Many many relationships that start in the teens, “survive” uni and job placements etc surprisingly fold in “normal” conditions - this sounds like it could be one of those.

Oilyskinproblems Thu 11-Jul-19 14:07:20

Meowington - that’s really good that you’re happy but it’s a bit unfair to say motherhood isn’t all it’s cracked up to be when you have no way of knowing that. There are ups and downs but I would never go back to my old life - you could offer me all the money in the world and the answer would genuinely be no.

OP I think the exercise comment is just a flimsy excuse. He’s clutching at straws. If you know you won’t be happy then you need to leave as it won’t end well. There are some things in life you can’t compromise on.

user1483877408 Thu 11-Jul-19 14:08:54

He does support me a lot, both in the past and now. He's supported me through very hard times, which is why I don't want a future without him as I don't know who else would care about me like he does.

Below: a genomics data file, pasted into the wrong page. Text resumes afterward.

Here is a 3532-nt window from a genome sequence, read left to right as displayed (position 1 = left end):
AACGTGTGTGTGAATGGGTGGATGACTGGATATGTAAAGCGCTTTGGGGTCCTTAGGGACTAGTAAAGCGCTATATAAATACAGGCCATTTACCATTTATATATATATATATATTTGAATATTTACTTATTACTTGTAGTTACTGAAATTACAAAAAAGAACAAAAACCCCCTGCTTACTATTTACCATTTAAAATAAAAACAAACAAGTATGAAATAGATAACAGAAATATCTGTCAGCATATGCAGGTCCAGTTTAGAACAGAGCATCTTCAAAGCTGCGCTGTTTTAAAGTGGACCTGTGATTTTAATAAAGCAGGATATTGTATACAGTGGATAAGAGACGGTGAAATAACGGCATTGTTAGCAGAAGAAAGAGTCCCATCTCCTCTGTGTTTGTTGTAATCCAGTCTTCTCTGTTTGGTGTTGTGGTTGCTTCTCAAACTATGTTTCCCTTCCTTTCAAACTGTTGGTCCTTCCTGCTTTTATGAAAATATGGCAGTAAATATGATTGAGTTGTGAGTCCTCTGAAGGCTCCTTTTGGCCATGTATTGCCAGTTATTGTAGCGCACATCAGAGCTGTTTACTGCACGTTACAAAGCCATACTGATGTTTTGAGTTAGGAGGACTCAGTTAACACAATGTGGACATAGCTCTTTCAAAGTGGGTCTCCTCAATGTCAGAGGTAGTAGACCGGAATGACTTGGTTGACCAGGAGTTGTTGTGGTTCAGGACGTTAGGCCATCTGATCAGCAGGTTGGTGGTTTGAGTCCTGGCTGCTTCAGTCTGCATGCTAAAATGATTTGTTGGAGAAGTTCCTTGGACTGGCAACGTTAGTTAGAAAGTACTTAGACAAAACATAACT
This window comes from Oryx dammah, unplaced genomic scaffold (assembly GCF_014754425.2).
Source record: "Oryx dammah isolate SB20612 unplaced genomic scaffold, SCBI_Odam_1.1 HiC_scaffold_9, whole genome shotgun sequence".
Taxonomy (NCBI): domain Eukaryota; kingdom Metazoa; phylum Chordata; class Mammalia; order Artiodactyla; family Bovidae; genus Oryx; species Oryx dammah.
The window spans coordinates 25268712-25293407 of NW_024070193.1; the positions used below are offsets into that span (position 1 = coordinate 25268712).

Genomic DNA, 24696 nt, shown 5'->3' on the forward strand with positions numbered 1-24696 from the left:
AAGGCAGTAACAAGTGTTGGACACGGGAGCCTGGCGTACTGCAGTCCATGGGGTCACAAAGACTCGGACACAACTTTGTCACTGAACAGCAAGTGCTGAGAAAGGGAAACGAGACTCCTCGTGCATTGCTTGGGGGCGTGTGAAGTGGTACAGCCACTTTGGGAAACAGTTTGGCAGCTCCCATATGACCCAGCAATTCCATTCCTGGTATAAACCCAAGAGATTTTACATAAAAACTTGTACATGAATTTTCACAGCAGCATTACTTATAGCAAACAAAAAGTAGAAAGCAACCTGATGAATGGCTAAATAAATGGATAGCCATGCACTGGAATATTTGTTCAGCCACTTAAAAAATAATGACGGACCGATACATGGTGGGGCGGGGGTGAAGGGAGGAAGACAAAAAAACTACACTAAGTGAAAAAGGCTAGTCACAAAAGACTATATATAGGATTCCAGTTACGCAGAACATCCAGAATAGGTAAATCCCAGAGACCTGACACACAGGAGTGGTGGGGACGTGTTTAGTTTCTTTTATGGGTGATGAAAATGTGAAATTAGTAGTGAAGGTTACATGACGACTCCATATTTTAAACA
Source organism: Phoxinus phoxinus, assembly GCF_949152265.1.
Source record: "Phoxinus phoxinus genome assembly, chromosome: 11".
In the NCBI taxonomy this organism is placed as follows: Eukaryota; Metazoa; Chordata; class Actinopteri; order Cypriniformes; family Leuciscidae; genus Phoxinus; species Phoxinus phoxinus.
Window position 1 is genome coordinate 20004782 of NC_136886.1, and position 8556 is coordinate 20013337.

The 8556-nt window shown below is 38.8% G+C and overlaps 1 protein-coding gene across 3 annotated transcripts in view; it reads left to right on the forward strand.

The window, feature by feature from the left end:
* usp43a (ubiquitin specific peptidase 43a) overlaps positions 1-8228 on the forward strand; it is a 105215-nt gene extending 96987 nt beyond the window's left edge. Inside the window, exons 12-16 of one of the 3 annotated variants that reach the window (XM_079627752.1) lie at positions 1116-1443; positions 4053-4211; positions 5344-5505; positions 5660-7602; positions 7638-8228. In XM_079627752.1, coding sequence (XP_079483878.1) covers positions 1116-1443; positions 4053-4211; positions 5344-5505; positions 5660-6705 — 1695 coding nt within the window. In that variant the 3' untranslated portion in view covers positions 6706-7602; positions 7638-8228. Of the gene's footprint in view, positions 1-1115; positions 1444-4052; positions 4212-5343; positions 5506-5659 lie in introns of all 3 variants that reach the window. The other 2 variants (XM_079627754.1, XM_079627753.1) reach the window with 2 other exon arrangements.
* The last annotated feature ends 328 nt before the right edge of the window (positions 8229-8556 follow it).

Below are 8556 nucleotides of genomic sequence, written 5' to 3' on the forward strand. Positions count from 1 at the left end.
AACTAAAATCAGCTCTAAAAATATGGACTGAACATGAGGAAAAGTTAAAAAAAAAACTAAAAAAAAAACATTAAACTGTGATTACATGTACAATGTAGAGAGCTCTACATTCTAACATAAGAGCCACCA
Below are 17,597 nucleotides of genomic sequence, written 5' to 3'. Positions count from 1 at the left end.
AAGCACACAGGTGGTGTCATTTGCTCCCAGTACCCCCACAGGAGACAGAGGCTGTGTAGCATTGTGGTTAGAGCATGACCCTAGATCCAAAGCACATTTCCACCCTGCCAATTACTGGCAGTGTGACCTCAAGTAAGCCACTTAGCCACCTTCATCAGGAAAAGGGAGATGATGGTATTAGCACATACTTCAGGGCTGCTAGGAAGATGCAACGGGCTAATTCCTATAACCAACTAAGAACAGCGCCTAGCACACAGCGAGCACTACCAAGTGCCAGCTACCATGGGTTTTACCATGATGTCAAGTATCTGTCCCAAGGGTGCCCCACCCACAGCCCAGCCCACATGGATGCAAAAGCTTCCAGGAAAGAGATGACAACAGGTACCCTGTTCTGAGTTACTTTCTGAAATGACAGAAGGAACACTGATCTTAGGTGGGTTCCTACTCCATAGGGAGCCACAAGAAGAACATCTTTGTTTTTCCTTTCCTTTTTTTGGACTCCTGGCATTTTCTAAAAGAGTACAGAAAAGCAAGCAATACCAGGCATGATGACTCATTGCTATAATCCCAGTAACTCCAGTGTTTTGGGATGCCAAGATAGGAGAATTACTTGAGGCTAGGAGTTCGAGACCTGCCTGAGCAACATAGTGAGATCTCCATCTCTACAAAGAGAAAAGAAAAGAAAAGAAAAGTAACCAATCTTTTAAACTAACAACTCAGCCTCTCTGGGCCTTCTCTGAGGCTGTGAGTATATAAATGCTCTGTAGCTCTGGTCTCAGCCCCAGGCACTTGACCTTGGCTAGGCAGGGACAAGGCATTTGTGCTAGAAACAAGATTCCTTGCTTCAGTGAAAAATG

The exercise thing sounds worse than it is, he's frustrated that I'm not using the equipment I asked for at home to do body pump with. But I really don't enjoy the online classes so I've used them a few times and have since stopped. Which is where the 'unmotivated' thing is coming from. I have had issues in the past with self-esteem and body issues but honestly who doesn't? I am looking to join a gym, I'm just struggling to find a local one which classes that are at reasonable times for me to attend. Which is hard as we've moved to a more rural location than we've lived in before.